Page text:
Growing up, I was a very sensitive child. One of my earliest memories is of freaking out after seeing a particularly bad story on the news. I don’t remember what the story was about, but I do remember running into my bedroom, plugging my ears, and making up a song about how “everything will be all right.” I sang it as loudly as I could to cover the noise of the TV, until my mom came in, shocked to find me in such a ramped-up state.
It wasn’t until much later that I learned that I’m a highly sensitive person (HSP), and then things finally made sense. Highly sensitive people process information deeply, and as a result, experience the world a little differently than others. Images of violence or stories of heartbreak can be excruciating to them. Sudden loud noises, bright lights, and busy schedules have the power to rattle HSPs profoundly.
Today, I’m a writer who studies introversion and high sensitivity. I’ve found that HSPs need somewhat different things in life to be happy than non-HSPs. Here are 14 of those things. Keep in mind that every highly sensitive person is an individual, so each will need slightly different things to thrive.
1. A slower, simpler pace of life.
Because they process information deeply, HSPs may move a little slower than others. They may need more time to do certain tasks, like getting out of the house in the morning. They may take a little longer to make decisions, such as which item to buy at the grocery store, because they are taking in not just the mountain of choices, but also nutrition information, price, and how they feel about chicken noodle soup. Suddenly, their mind flashes to chickens being cooped up in tiny cages then slaughtered … and they must take a few beats to ponder if they can live with this reality on their dinner plate. All of this takes time.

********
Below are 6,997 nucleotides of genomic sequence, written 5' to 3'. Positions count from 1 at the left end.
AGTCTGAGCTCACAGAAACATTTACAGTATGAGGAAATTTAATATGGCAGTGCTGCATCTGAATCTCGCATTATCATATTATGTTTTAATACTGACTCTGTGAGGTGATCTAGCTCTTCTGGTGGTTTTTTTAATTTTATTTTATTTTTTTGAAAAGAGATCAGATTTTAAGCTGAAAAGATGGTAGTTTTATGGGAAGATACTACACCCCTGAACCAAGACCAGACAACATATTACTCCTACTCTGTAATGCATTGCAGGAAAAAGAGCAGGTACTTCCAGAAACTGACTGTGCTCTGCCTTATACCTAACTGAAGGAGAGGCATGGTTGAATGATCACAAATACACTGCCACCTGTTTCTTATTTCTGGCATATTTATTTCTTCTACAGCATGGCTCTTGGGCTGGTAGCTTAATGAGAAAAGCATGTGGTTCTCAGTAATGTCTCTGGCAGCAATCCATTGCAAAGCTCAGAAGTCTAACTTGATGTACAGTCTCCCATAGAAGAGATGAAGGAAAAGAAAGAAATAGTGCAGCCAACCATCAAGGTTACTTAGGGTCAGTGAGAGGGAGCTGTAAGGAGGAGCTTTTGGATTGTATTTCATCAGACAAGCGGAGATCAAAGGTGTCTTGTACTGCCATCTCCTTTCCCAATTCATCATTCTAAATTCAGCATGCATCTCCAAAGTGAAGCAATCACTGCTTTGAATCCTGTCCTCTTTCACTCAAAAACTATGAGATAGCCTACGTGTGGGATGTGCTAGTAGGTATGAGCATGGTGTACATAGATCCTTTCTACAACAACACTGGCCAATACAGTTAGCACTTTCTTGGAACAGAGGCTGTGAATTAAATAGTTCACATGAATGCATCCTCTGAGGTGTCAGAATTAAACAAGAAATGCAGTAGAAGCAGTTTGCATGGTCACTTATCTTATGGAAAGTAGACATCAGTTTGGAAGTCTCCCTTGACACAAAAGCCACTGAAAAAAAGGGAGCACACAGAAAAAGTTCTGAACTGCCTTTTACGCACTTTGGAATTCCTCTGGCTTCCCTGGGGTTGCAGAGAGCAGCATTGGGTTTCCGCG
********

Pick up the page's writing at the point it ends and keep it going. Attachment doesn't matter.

2. Time to wind down after a busy day.
Like introverts, HSPs can’t go-go-go for too long. Their extra-sensitive nervous systems absorb mounds of information and process it to the umpteenth degree. As a result, they may get easily overwhelmed and worn out after a busy day. Time to relax lowers their stimulation level and restores their sanity.
3. A calm, quiet space to retreat to.
Preferably this is paired with #2. This space, ideally, would have low lighting, little noise, a beautiful aesthetic, and the HSP’s favorite tools to relax (a book, music, a comfy pillow, etc.).
4. Permission to get emotional and have a good cry.
Not only are HSPs extra sensitive to environmental stimulation, they’re also sensitive emotionally. According to Dr. Elaine Aaron, author of The Highly Sensitive Person, sensitive people tend to cry more easily than others. “Sensitive people can’t help but express what they’re feeling,” she told the Huffington Post. “They show their anger, they show their happiness. Appreciating that is really important.”
5. Time to adjust to change.
Transitions can be tough for anybody, but for highly sensitive people, they can quickly snowball into a bundle of stress and overwhelm. Even positive changes, like starting a new relationship or moving into a dream home, can be overstimulating and require an extra-long period of adjustment.
6. Close, meaningful relationships.
HSPs crave deep connections with others. In fact, according to Aron, they may get bored or restless in relationships that lack meaningful interaction. However, this doesn’t mean they’re prone to relationship hopping. Rather, they may actually work harder to strike up a meaningful conversation with their partner and create intimacy.
This also means HSPs tend to be selective about the people they let into their lives. A surface-level, give-and-take relationship will simply not cut it. An HSP wants to dive deep into your soul and connect with you in a profound way. Let them.
7. A gentle, healthy way of managing conflict.
Sensitive or not, fighting with a loved one is the worst, but sensitive people tend to feel extra anxious when conflict arises. Often an internal battle takes place. The HSP may have strong feelings about something, but keep it to themselves, because they don’t want to make the other person mad. Dealing with an angry person can be wildly overstimulating.
Plus, we hate hurting other people because we know from personal experience just how much that sucks. HSPs tend to have high levels of empathy, and this is just one of the ways our caring for others shows up.
Unfortunately, this means sensitive people often hide their needs and just “go along to get along.” They need a healthy way of dealing with disagreement that doesn’t involve yelling or drama.